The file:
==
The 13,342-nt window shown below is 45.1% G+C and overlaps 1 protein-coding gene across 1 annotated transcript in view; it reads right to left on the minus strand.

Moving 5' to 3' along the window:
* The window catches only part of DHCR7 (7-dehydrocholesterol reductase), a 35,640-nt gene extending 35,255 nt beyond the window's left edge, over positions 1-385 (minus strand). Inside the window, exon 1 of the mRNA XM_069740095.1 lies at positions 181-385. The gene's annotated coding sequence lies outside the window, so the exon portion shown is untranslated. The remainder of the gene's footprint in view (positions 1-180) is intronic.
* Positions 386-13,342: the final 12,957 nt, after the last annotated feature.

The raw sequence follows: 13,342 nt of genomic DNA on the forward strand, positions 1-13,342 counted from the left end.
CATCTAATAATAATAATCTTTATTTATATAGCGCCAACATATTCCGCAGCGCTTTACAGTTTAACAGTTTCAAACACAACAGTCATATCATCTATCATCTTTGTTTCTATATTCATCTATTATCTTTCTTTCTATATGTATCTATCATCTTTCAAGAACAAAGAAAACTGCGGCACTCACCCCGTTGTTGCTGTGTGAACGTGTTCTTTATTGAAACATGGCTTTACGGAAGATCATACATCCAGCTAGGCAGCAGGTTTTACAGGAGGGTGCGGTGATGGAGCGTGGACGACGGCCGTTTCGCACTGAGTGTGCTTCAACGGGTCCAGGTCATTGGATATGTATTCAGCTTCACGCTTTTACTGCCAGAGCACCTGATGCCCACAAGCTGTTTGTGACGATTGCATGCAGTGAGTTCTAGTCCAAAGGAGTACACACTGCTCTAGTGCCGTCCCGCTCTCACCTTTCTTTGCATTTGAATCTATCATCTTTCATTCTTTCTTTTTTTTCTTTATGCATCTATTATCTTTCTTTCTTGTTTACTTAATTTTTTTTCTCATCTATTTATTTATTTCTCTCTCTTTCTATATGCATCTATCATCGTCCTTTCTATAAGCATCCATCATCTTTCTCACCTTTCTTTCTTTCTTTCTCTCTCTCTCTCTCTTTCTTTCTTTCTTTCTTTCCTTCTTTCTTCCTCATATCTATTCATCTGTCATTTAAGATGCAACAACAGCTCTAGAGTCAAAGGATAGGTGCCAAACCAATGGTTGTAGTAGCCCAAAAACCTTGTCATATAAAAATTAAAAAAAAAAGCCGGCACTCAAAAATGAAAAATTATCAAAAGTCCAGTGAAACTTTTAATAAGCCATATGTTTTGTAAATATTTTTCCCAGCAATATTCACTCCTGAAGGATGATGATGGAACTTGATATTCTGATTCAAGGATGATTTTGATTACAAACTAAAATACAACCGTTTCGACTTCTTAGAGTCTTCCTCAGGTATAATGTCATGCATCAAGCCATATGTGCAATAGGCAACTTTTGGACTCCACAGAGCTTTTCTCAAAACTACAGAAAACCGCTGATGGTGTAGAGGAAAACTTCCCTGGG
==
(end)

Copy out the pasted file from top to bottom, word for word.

The 13,342-nt window shown below is 45.1% G+C and overlaps 1 protein-coding gene across 1 annotated transcript in view; it reads right to left on the minus strand.

Moving 5' to 3' along the window:
* The window catches only part of DHCR7 (7-dehydrocholesterol reductase), a 35,640-nt gene extending 35,255 nt beyond the window's left edge, over positions 1-385 (minus strand). Inside the window, exon 1 of the mRNA XM_069740095.1 lies at positions 181-385. The gene's annotated coding sequence lies outside the window, so the exon portion shown is untranslated. The remainder of the gene's footprint in view (positions 1-180) is intronic.
* Positions 386-13,342: the final 12,957 nt, after the last annotated feature.

The raw sequence follows: 13,342 nt of genomic DNA on the forward strand, positions 1-13,342 counted from the left end.
CATCTAATAATAATAATCTTTATTTATATAGCGCCAACATATTCCGCAGCGCTTTACAGTTTAACAGTTTCAAACACAACAGTCATATCATCTATCATCTTTGTTTCTATATTCATCTATTATCTTTCTTTCTATATGTATCTATCATCTTTCAAGAACAAAGAAAACTGCGGCACTCACCCCGTTGTTGCTGTGTGAACGTGTTCTTTATTGAAACATGGCTTTACGGAAGATCATACATCCAGCTAGGCAGCAGGTTTTACAGGAGGGTGCGGTGATGGAGCGTGGACGACGGCCGTTTCGCACTGAGTGTGCTTCAACGGGTCCAGGTCATTGGATATGTATTCAGCTTCACGCTTTTACTGCCAGAGCACCTGATGCCCACAAGCTGTTTGTGACGATTGCATGCAGTGAGTTCTAGTCCAAAGGAGTACACACTGCTCTAGTGCCGTCCCGCTCTCACCTTTCTTTGCATTTGAATCTATCATCTTTCATTCTTTCTTTTTTTTCTTTATGCATCTATTATCTTTCTTTCTTGTTTACTTAATTTTTTTTCTCATCTATTTATTTATTTCTCTCTCTTTCTATATGCATCTATCATCGTCCTTTCTATAAGCATCCATCATCTTTCTCACCTTTCTTTCTTTCTTTCTCTCTCTCTCTCTCTTTCTTTCTTTCTTTCTTTCCTTCTTTCTTCCTCATATCTATTCATCTGTCATTTAAGATGCAACAACAGCTCTAGAGTCAAAGGATAGGTGCCAAACCAATGGTTGTAGTAGCCCAAAAACCTTGTCATATAAAAATTAAAAAAAAAAGCCGGCACTCAAAAATGAAAAATTATCAAAAGTCCAGTGAAACTTTTAATAAGCCATATGTTTTGTAAATATTTTTCCCAGCAATATTCACTCCTGAAGGATGATGATGGAACTTGATATTCTGATTCAAGGATGATTTTGATTACAAACTAAAATACAACCGTTTCGACTTCTTAGAGTCTTCCTCAGGTATAATGTCATGCATCAAGCCATATGTGCAATAGGCAACTTTTGGACTCCACAGAGCTTTTCTCAAAACTACAGAAAACCGCTGATGGTGTAGAGGAAAACTTCCCTGGG